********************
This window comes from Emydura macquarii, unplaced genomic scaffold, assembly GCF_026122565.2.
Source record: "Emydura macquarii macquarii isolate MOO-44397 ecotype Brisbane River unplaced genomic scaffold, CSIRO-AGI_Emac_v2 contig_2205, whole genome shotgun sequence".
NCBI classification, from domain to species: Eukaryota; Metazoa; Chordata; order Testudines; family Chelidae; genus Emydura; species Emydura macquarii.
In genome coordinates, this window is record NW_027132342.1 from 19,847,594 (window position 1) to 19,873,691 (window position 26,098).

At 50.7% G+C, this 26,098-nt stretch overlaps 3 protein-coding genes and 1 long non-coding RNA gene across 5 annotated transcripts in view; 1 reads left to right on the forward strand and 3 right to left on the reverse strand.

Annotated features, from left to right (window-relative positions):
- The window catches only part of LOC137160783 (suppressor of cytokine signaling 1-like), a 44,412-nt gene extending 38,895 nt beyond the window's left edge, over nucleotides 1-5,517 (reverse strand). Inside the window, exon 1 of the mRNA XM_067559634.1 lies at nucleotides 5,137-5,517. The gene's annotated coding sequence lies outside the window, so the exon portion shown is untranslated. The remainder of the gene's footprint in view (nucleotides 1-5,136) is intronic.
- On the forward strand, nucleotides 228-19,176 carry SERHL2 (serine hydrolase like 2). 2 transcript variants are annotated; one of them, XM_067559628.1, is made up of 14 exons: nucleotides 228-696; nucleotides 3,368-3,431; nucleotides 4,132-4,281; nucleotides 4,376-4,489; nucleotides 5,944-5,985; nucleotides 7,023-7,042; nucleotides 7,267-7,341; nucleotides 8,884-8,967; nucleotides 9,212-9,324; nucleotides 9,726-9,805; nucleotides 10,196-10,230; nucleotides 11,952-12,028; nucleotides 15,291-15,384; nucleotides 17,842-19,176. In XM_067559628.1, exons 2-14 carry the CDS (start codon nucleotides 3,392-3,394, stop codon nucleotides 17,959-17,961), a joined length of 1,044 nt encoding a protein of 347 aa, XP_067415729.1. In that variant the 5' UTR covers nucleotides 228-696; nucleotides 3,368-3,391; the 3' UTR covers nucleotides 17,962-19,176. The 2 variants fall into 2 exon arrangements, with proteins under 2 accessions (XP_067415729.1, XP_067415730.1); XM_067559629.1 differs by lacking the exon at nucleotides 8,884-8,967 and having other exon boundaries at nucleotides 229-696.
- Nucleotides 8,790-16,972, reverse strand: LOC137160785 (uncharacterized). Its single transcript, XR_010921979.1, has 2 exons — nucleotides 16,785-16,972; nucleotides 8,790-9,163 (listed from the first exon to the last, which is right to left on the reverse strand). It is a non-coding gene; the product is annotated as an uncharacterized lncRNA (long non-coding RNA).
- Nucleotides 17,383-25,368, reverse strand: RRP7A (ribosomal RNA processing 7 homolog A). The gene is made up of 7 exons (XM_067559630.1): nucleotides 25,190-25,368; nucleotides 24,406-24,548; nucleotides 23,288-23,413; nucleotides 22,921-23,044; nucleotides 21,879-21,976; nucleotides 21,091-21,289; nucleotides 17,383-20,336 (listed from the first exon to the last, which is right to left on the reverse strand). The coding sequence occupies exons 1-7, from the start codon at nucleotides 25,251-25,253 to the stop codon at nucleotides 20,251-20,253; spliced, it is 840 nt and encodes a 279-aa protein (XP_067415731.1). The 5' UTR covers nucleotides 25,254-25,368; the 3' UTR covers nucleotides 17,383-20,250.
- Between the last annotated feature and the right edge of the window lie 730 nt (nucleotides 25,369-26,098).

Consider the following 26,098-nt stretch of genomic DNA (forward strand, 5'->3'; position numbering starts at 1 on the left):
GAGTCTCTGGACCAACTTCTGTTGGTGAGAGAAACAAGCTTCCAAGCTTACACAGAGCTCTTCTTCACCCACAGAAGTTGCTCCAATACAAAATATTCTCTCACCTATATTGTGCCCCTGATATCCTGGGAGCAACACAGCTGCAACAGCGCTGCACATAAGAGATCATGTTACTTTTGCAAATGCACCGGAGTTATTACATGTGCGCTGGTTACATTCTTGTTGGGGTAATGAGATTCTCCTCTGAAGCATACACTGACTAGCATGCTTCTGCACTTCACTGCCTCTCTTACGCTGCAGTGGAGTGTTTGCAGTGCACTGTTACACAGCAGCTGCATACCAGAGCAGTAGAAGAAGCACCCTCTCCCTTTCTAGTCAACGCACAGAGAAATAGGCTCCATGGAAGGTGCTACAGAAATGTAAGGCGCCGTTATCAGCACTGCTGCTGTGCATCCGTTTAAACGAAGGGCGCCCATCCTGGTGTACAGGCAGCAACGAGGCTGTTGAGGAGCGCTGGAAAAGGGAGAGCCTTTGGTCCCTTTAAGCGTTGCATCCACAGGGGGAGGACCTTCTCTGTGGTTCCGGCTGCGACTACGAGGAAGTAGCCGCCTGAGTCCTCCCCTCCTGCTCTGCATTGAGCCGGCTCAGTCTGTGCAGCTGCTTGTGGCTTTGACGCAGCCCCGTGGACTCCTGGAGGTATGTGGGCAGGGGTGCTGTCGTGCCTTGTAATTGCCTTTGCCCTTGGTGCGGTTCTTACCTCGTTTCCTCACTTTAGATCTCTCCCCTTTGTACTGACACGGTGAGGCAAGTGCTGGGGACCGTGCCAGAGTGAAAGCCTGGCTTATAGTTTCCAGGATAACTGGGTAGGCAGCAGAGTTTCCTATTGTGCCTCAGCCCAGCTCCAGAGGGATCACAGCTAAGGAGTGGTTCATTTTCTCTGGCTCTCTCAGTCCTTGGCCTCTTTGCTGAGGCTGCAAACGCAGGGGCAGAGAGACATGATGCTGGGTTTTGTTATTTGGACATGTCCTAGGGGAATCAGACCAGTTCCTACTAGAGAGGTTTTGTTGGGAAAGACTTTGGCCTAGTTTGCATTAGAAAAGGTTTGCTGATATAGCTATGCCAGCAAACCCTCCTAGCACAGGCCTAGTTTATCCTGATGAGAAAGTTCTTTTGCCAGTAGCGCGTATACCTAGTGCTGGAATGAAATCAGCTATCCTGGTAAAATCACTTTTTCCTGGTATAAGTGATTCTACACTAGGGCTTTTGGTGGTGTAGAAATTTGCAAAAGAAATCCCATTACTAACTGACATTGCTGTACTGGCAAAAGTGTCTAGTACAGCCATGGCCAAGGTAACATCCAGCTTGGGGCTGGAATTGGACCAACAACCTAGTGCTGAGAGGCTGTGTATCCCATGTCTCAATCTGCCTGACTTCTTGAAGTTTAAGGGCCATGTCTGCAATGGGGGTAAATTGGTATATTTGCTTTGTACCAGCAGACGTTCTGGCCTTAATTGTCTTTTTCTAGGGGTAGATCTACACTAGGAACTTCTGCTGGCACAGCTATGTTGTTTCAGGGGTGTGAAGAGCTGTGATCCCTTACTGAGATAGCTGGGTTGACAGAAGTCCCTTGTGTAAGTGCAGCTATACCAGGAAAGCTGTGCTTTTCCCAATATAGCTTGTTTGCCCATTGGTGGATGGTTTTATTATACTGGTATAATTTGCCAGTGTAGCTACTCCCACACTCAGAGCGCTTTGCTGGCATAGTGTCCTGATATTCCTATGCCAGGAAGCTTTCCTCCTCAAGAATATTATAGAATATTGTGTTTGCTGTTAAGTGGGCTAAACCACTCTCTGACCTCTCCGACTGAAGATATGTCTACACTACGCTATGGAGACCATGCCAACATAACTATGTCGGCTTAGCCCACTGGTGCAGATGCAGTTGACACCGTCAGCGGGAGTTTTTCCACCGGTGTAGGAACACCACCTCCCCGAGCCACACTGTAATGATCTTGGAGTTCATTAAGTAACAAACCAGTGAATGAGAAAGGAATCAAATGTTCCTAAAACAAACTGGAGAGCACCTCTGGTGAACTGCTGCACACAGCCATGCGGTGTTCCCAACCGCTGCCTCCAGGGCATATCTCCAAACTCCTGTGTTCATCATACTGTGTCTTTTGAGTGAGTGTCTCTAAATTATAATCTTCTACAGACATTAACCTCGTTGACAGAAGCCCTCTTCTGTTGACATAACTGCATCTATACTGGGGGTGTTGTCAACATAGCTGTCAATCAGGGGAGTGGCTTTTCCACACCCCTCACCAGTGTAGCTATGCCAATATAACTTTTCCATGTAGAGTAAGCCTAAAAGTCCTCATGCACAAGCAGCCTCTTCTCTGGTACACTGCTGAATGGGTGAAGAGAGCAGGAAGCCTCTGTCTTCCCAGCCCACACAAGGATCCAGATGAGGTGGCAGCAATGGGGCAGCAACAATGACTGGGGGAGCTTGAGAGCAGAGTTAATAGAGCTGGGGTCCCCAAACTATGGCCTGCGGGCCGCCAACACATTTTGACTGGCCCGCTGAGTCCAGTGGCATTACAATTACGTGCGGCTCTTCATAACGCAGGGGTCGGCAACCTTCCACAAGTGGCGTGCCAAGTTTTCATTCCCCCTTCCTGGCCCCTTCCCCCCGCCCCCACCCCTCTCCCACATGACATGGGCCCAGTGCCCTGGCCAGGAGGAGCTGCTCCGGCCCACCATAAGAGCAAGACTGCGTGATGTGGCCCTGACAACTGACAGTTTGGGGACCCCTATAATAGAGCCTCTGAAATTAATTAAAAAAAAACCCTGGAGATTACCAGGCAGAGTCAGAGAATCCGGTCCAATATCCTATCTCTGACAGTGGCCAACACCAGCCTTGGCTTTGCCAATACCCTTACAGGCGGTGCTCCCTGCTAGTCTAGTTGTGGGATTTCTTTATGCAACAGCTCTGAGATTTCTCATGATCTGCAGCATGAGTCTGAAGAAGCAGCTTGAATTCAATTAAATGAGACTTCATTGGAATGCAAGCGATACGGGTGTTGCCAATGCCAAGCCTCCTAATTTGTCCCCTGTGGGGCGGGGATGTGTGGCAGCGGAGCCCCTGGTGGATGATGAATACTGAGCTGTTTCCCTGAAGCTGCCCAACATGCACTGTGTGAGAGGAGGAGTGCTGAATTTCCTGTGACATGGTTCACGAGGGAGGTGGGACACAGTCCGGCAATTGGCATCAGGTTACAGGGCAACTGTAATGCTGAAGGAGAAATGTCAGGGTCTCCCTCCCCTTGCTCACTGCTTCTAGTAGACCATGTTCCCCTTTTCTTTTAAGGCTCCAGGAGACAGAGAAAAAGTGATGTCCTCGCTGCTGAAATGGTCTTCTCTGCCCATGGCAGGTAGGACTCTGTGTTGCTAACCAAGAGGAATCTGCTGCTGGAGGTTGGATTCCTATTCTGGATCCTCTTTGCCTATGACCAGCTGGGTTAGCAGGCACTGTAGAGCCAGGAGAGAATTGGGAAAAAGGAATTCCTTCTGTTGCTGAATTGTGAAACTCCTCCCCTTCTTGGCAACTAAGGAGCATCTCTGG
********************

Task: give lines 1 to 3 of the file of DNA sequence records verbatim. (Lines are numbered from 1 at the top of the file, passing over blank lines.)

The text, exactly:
This window comes from Emydura macquarii, unplaced genomic scaffold, assembly GCF_026122565.2.
Source record: "Emydura macquarii macquarii isolate MOO-44397 ecotype Brisbane River unplaced genomic scaffold, CSIRO-AGI_Emac_v2 contig_2205, whole genome shotgun sequence".
NCBI classification, from domain to species: Eukaryota; Metazoa; Chordata; order Testudines; family Chelidae; genus Emydura; species Emydura macquarii.